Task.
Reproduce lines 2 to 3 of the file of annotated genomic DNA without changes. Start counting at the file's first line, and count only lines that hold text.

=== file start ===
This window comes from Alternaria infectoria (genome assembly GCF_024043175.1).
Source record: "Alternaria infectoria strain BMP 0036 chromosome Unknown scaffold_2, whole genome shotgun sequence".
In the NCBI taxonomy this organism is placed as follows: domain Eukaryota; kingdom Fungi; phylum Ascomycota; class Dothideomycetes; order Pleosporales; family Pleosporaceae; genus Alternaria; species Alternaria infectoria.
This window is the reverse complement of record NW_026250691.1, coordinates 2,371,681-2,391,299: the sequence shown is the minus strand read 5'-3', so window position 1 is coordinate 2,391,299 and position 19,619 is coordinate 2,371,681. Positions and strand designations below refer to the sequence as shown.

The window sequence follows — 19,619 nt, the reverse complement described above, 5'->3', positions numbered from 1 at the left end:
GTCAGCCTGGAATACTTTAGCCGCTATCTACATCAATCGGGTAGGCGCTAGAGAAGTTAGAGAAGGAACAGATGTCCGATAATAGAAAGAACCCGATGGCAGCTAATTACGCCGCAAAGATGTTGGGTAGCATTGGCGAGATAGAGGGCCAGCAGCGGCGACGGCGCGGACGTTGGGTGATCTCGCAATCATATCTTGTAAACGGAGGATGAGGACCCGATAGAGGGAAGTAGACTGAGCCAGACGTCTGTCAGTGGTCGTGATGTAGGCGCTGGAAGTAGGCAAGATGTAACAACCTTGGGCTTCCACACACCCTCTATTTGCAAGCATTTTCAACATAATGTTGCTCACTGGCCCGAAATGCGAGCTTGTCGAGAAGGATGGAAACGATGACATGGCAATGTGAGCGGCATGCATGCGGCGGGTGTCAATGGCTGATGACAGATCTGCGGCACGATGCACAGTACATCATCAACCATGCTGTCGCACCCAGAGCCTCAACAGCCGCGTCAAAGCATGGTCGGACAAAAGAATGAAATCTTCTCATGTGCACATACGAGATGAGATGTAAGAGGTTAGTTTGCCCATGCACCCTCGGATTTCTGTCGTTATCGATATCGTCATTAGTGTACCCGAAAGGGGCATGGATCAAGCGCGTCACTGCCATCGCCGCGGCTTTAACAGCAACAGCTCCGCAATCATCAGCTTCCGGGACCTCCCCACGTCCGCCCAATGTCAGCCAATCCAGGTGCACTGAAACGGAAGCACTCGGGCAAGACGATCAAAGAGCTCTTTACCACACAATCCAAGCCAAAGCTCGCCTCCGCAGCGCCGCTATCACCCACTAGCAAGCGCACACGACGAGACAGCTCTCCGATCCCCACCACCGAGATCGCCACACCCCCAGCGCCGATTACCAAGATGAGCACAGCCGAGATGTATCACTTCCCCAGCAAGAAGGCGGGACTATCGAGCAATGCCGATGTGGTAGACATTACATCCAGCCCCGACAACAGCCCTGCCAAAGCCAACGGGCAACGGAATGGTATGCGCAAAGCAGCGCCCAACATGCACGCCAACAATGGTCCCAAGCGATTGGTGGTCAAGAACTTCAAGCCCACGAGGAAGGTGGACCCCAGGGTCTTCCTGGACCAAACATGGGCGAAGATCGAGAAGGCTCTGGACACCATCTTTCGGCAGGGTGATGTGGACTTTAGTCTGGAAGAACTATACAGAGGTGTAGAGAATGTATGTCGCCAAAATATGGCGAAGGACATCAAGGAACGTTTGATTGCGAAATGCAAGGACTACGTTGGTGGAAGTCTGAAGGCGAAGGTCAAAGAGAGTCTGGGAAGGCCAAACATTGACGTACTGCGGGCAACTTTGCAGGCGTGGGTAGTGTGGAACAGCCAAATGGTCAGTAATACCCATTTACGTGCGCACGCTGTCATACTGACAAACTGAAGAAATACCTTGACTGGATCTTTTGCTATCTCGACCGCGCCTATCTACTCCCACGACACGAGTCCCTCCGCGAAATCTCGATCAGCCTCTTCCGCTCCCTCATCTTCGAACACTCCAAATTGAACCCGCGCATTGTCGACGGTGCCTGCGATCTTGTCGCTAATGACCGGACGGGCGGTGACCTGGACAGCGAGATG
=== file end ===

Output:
Source record: "Alternaria infectoria strain BMP 0036 chromosome Unknown scaffold_2, whole genome shotgun sequence".
In the NCBI taxonomy this organism is placed as follows: domain Eukaryota; kingdom Fungi; phylum Ascomycota; class Dothideomycetes; order Pleosporales; family Pleosporaceae; genus Alternaria; species Alternaria infectoria.